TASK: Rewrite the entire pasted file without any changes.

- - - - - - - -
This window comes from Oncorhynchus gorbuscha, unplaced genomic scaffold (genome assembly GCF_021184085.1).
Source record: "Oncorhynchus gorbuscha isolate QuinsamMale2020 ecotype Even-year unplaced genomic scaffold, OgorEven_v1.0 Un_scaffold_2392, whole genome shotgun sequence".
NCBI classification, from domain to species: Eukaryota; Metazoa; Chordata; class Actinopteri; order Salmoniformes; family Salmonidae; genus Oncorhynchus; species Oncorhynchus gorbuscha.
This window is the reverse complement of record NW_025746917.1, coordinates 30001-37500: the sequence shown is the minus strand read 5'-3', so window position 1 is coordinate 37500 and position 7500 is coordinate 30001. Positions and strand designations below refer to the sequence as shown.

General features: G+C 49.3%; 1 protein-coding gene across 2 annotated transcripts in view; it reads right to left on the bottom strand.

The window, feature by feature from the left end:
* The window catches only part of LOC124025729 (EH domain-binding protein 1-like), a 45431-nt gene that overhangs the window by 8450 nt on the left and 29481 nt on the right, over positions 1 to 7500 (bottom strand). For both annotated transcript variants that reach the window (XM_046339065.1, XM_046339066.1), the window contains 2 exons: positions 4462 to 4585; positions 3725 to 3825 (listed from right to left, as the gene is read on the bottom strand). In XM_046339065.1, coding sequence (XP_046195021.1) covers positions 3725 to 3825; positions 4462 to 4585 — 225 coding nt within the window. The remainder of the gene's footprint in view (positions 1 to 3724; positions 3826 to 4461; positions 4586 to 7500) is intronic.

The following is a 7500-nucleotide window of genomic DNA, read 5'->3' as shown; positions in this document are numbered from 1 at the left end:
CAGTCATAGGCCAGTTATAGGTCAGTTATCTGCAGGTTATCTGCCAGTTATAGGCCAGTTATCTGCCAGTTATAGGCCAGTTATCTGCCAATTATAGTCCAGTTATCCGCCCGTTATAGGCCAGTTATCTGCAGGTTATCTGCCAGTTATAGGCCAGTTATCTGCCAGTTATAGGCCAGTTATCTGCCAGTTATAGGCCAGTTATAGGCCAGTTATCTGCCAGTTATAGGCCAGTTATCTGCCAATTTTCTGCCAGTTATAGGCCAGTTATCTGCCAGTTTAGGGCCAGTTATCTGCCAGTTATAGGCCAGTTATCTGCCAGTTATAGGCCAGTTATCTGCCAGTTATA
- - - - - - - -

This window comes from Oncorhynchus gorbuscha, unplaced genomic scaffold (genome assembly GCF_021184085.1).
Source record: "Oncorhynchus gorbuscha isolate QuinsamMale2020 ecotype Even-year unplaced genomic scaffold, OgorEven_v1.0 Un_scaffold_2392, whole genome shotgun sequence".
NCBI classification, from domain to species: Eukaryota; Metazoa; Chordata; class Actinopteri; order Salmoniformes; family Salmonidae; genus Oncorhynchus; species Oncorhynchus gorbuscha.
This window is the reverse complement of record NW_025746917.1, coordinates 30001-37500: the sequence shown is the minus strand read 5'-3', so window position 1 is coordinate 37500 and position 7500 is coordinate 30001. Positions and strand designations below refer to the sequence as shown.

General features: G+C 49.3%; 1 protein-coding gene across 2 annotated transcripts in view; it reads right to left on the bottom strand.

The window, feature by feature from the left end:
* The window catches only part of LOC124025729 (EH domain-binding protein 1-like), a 45431-nt gene that overhangs the window by 8450 nt on the left and 29481 nt on the right, over positions 1 to 7500 (bottom strand). For both annotated transcript variants that reach the window (XM_046339065.1, XM_046339066.1), the window contains 2 exons: positions 4462 to 4585; positions 3725 to 3825 (listed from right to left, as the gene is read on the bottom strand). In XM_046339065.1, coding sequence (XP_046195021.1) covers positions 3725 to 3825; positions 4462 to 4585 — 225 coding nt within the window. The remainder of the gene's footprint in view (positions 1 to 3724; positions 3826 to 4461; positions 4586 to 7500) is intronic.

The following is a 7500-nucleotide window of genomic DNA, read 5'->3' as shown; positions in this document are numbered from 1 at the left end:
CAGTCATAGGCCAGTTATAGGTCAGTTATCTGCAGGTTATCTGCCAGTTATAGGCCAGTTATCTGCCAGTTATAGGCCAGTTATCTGCCAATTATAGTCCAGTTATCCGCCCGTTATAGGCCAGTTATCTGCAGGTTATCTGCCAGTTATAGGCCAGTTATCTGCCAGTTATAGGCCAGTTATCTGCCAGTTATAGGCCAGTTATAGGCCAGTTATCTGCCAGTTATAGGCCAGTTATCTGCCAATTTTCTGCCAGTTATAGGCCAGTTATCTGCCAGTTTAGGGCCAGTTATCTGCCAGTTATAGGCCAGTTATCTGCCAGTTATAGGCCAGTTATCTGCCAGTTATA